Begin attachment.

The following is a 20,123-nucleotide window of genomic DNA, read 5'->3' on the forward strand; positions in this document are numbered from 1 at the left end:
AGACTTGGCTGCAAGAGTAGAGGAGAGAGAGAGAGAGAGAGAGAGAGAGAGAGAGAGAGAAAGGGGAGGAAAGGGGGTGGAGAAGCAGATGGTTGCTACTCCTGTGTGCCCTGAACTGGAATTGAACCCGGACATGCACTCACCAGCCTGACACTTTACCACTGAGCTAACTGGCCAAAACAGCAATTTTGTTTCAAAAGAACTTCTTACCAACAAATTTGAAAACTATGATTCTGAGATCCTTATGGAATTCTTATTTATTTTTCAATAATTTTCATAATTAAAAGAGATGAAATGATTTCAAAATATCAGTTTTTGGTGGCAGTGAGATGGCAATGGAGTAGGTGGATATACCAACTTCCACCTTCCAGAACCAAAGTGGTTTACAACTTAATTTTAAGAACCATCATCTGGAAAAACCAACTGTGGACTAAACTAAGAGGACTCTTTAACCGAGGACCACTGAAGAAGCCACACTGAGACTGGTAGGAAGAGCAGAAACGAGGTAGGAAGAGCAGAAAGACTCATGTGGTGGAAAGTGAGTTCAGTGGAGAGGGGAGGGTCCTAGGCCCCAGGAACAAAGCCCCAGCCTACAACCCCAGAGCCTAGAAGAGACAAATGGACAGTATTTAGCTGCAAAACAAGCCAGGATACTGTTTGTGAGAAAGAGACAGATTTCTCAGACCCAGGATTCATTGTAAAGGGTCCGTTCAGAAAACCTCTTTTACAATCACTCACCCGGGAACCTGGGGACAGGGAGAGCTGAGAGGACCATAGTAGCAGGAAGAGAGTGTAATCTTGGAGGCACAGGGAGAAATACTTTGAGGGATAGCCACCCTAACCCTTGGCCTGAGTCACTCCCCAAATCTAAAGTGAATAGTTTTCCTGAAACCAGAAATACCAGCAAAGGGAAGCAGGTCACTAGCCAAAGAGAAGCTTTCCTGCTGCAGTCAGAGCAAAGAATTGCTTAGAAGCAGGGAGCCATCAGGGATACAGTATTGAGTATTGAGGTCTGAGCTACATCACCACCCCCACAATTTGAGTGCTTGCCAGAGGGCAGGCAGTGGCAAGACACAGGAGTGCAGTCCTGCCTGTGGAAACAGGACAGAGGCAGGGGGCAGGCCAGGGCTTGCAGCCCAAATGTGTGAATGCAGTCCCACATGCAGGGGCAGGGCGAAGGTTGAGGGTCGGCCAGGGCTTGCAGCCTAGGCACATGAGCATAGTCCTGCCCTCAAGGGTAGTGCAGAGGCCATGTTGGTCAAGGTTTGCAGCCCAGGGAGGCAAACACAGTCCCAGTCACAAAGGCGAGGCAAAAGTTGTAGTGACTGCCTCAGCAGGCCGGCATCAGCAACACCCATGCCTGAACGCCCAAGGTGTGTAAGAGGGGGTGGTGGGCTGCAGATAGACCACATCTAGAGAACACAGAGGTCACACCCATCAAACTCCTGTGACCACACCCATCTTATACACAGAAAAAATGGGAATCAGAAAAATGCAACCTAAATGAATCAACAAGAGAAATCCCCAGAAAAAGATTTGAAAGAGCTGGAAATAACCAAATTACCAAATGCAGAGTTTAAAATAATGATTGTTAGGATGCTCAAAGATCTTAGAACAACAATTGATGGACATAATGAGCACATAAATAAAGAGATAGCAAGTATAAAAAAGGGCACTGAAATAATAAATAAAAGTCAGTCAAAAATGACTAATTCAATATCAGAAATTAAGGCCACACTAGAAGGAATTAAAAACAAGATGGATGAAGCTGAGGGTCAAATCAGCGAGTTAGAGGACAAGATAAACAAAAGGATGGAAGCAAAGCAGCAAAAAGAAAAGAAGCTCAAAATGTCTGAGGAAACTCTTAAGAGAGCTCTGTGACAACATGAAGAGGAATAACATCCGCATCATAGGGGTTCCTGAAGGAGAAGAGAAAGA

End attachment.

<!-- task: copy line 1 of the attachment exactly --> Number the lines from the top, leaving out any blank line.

The following is a 20,123-nucleotide window of genomic DNA, read 5'->3' on the forward strand; positions in this document are numbered from 1 at the left end: